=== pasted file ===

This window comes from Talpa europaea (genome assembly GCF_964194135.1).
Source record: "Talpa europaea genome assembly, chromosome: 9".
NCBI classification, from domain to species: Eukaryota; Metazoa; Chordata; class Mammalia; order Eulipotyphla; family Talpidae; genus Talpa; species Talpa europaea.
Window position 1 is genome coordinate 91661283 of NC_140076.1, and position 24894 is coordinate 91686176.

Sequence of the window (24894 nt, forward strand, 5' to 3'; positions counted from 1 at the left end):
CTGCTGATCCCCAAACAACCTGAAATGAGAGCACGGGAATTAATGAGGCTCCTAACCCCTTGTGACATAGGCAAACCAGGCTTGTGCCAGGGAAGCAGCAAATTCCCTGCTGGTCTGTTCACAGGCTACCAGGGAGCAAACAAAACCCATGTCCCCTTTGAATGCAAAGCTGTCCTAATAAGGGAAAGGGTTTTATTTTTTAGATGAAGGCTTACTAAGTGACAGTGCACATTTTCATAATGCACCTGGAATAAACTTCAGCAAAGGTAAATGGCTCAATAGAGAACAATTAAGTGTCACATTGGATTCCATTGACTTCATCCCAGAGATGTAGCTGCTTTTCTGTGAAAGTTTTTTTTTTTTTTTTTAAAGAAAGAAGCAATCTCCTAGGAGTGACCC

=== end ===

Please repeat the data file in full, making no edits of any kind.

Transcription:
This window comes from Talpa europaea (genome assembly GCF_964194135.1).
Source record: "Talpa europaea genome assembly, chromosome: 9".
NCBI classification, from domain to species: Eukaryota; Metazoa; Chordata; class Mammalia; order Eulipotyphla; family Talpidae; genus Talpa; species Talpa europaea.
Window position 1 is genome coordinate 91661283 of NC_140076.1, and position 24894 is coordinate 91686176.

Sequence of the window (24894 nt, forward strand, 5' to 3'; positions counted from 1 at the left end):
CTGCTGATCCCCAAACAACCTGAAATGAGAGCACGGGAATTAATGAGGCTCCTAACCCCTTGTGACATAGGCAAACCAGGCTTGTGCCAGGGAAGCAGCAAATTCCCTGCTGGTCTGTTCACAGGCTACCAGGGAGCAAACAAAACCCATGTCCCCTTTGAATGCAAAGCTGTCCTAATAAGGGAAAGGGTTTTATTTTTTAGATGAAGGCTTACTAAGTGACAGTGCACATTTTCATAATGCACCTGGAATAAACTTCAGCAAAGGTAAATGGCTCAATAGAGAACAATTAAGTGTCACATTGGATTCCATTGACTTCATCCCAGAGATGTAGCTGCTTTTCTGTGAAAGTTTTTTTTTTTTTTTTTAAAGAAAGAAGCAATCTCCTAGGAGTGACCC